Date of Award
PhD Counseling Psychology
Professional Psychology and Family Therapy
Jason Reynolds (Taewon Choi), Ph.D.
Pamela Foley, Ph.D.
Pravina Nair, Psy.D.
domestic violence, transgenerational impact, South Asian women, cultural values, self-esteem, attachment
Incidents of domestic violence and its transgenerational impact within the South Asian community, although prevalent, are often dismissed as peripheral concerns due to various sociocultural and internalized psychological factors . This study explored the long-term effects of witnessing three types of interparental violence (psychological aggression, physical aggression, and injury) on participants’ self-esteem, attachment style, and conflict resolution abilities as adults. Cultural values conflict unique to the South Asian American community was used as a moderator to assess the relationship between participants’ self-esteem and degree of violence witnessed. Eighty-seven self-identified South Asian American women (age range = 20–40 years, M = 27.5) participated in the study by completing a survey with multiple questionnaires. Although the relationship between witnessing higher levels of domestic violence and the participants’ self-esteem or attachment style were not statistically significant, a significant effect was found between witnessing psychological aggression and participants’ conflict resolution abilities. Furthermore, descriptive statistics revealed insecure attachment style for majority of participants (n = 70). Incidental findings also showed a significant relationship between cultural values conflict and participants’ self-esteem. Overall, this study expands on existing literature around witnessing domestic violence and its lasting impacts and discusses unique cultural factors that can have important clinical implications.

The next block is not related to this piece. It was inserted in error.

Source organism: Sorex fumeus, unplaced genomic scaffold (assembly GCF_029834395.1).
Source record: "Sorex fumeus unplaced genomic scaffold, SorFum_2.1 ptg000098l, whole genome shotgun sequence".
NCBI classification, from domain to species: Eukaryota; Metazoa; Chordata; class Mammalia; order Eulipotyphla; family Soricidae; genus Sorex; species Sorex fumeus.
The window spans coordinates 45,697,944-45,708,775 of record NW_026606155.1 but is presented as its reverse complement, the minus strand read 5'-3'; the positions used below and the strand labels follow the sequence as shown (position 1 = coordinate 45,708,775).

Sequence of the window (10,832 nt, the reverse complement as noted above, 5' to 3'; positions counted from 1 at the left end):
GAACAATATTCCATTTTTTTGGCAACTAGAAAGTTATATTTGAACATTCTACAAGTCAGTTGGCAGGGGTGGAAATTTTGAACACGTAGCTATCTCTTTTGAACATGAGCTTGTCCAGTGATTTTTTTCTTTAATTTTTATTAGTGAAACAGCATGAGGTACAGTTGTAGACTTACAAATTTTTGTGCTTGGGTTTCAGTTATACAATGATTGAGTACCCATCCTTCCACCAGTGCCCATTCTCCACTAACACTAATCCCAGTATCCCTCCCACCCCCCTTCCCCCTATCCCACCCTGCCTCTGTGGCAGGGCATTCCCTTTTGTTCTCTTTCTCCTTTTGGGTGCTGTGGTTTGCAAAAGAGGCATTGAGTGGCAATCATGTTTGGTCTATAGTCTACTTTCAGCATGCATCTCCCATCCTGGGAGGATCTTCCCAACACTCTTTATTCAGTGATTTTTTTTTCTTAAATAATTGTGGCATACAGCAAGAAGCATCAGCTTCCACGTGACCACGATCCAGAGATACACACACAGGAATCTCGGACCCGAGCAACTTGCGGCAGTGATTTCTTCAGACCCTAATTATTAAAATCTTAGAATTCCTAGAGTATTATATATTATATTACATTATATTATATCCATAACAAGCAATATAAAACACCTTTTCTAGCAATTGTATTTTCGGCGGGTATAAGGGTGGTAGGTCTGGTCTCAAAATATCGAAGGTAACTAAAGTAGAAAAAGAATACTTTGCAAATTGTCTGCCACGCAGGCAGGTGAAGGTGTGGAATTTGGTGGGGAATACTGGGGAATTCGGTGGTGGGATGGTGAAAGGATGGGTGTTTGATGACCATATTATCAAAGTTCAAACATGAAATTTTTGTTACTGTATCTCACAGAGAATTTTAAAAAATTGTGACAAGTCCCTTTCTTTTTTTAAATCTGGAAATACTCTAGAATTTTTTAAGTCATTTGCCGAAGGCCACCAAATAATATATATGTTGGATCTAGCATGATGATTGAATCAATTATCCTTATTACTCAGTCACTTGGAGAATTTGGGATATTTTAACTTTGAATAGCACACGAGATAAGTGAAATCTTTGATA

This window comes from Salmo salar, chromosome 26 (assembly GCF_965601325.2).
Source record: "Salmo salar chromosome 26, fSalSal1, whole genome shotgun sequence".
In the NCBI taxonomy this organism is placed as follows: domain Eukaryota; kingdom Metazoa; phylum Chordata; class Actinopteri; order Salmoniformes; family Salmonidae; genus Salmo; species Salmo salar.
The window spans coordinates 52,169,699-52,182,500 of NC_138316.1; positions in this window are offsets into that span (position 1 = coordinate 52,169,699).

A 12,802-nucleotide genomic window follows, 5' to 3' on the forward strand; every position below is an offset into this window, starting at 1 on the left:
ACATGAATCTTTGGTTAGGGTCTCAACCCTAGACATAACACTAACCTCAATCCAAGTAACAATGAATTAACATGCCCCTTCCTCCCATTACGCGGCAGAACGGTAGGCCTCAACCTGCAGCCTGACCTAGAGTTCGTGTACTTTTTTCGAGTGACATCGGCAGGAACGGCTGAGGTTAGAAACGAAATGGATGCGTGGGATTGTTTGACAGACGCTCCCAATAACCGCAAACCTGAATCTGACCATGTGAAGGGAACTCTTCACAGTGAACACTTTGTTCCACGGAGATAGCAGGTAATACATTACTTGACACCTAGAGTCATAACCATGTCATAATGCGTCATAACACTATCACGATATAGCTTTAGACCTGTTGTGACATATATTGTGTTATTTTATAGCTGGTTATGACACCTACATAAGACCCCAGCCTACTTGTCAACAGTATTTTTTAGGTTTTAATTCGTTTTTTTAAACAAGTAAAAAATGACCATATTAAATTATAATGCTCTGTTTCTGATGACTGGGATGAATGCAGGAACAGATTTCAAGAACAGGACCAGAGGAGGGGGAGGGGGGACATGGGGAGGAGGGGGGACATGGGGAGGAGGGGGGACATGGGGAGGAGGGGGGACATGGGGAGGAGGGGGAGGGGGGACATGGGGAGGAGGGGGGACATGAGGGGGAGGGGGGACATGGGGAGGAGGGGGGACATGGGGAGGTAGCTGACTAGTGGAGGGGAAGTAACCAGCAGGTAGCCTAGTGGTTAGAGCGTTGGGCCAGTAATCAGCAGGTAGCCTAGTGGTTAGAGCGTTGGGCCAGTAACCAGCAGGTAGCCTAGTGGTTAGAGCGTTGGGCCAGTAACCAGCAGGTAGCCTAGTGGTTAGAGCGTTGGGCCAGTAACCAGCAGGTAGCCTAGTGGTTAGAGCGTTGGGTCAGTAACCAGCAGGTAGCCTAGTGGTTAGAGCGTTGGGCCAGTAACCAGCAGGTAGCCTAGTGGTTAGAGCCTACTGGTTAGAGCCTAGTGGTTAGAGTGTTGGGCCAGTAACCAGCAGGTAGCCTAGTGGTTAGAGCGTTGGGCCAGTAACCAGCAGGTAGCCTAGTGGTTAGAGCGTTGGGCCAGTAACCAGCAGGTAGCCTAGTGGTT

Bhattacharjee, Chiroshri, "Exploring the Effects of Witnessing Family Violence in Childhood Among South Asians in America" (2022). Seton Hall University Dissertations and Theses (ETDs). 3015.